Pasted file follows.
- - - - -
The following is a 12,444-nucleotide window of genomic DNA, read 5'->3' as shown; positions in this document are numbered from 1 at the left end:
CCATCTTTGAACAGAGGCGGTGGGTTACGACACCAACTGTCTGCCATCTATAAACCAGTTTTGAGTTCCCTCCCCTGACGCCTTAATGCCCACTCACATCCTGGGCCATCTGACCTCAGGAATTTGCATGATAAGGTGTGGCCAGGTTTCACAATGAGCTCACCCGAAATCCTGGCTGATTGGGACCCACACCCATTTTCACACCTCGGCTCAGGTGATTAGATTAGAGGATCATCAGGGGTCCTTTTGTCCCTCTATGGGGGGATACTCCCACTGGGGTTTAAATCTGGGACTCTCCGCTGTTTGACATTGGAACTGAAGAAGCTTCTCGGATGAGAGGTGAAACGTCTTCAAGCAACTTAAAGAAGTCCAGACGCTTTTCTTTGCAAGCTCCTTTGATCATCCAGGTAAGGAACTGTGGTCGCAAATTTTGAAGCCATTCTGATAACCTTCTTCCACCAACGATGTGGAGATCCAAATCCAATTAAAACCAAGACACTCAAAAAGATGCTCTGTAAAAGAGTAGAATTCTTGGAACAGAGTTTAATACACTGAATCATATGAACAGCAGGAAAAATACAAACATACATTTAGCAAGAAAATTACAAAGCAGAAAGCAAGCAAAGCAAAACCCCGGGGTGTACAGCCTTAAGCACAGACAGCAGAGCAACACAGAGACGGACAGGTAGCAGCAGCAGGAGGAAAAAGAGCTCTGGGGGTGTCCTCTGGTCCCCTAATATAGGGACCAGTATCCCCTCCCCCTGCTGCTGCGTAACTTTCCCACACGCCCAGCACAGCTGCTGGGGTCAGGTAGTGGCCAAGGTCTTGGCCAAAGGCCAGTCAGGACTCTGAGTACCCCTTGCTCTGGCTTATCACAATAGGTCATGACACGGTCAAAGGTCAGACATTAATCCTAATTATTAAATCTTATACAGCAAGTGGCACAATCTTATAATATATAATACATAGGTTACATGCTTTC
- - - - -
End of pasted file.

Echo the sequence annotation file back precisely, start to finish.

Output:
The following is a 12,444-nucleotide window of genomic DNA, read 5'->3' as shown; positions in this document are numbered from 1 at the left end:
CCATCTTTGAACAGAGGCGGTGGGTTACGACACCAACTGTCTGCCATCTATAAACCAGTTTTGAGTTCCCTCCCCTGACGCCTTAATGCCCACTCACATCCTGGGCCATCTGACCTCAGGAATTTGCATGATAAGGTGTGGCCAGGTTTCACAATGAGCTCACCCGAAATCCTGGCTGATTGGGACCCACACCCATTTTCACACCTCGGCTCAGGTGATTAGATTAGAGGATCATCAGGGGTCCTTTTGTCCCTCTATGGGGGGATACTCCCACTGGGGTTTAAATCTGGGACTCTCCGCTGTTTGACATTGGAACTGAAGAAGCTTCTCGGATGAGAGGTGAAACGTCTTCAAGCAACTTAAAGAAGTCCAGACGCTTTTCTTTGCAAGCTCCTTTGATCATCCAGGTAAGGAACTGTGGTCGCAAATTTTGAAGCCATTCTGATAACCTTCTTCCACCAACGATGTGGAGATCCAAATCCAATTAAAACCAAGACACTCAAAAAGATGCTCTGTAAAAGAGTAGAATTCTTGGAACAGAGTTTAATACACTGAATCATATGAACAGCAGGAAAAATACAAACATACATTTAGCAAGAAAATTACAAAGCAGAAAGCAAGCAAAGCAAAACCCCGGGGTGTACAGCCTTAAGCACAGACAGCAGAGCAACACAGAGACGGACAGGTAGCAGCAGCAGGAGGAAAAAGAGCTCTGGGGGTGTCCTCTGGTCCCCTAATATAGGGACCAGTATCCCCTCCCCCTGCTGCTGCGTAACTTTCCCACACGCCCAGCACAGCTGCTGGGGTCAGGTAGTGGCCAAGGTCTTGGCCAAAGGCCAGTCAGGACTCTGAGTACCCCTTGCTCTGGCTTATCACAATAGGTCATGACACGGTCAAAGGTCAGACATTAATCCTAATTATTAAATCTTATACAGCAAGTGGCACAATCTTATAATATATAATACATAGGTTACATGCTTTC